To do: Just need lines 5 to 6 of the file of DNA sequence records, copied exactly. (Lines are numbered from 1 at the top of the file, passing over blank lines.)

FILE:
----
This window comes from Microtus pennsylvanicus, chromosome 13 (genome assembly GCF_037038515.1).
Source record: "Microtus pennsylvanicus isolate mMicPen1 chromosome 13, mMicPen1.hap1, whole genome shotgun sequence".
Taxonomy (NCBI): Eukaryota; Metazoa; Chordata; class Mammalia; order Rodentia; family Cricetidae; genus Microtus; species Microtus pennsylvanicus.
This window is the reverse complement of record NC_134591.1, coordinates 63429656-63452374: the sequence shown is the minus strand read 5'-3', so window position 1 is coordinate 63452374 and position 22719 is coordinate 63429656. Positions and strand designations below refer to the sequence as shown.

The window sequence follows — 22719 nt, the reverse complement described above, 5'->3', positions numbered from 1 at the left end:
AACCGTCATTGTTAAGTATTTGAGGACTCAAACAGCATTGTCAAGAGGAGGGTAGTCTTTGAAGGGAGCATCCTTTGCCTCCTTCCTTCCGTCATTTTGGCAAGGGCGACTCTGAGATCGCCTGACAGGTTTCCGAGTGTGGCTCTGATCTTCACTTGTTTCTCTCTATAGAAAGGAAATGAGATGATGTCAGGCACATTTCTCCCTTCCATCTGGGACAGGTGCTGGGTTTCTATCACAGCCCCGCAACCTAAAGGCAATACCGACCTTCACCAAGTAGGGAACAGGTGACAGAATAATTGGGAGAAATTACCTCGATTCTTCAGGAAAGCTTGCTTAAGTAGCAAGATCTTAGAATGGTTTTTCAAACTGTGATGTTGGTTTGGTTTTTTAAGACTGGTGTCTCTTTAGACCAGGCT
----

The window sequence follows — 22719 nt, the reverse complement described above, 5'->3', positions numbered from 1 at the left end:
AACCGTCATTGTTAAGTATTTGAGGACTCAAACAGCATTGTCAAGAGGAGGGTAGTCTTTGAAGGGAGCATCCTTTGCCTCCTTCCTTCCGTCATTTTGGCAAGGGCGACTCTGAGATCGCCTGACAGGTTTCCGAGTGTGGCTCTGATCTTCACTTGTTTCTCTCTATAGAAAGGAAATGAGATGATGTCAGGCACATTTCTCCCTTCCATCTGGGACAGGTGCTGGGTTTCTATCACAGCCCCGCAACCTAAAGGCAATACCGACCTTCACCAAGTAGGGAACAGGTGACAGAATAATTGGGAGAAATTACCTCGATTCTTCAGGAAAGCTTGCTTAAGTAGCAAGATCTTAGAATGGTTTTTCAAACTGTGATGTTGGTTTGGTTTTTTAAGACTGGTGTCTCTTTAGACCAGGCT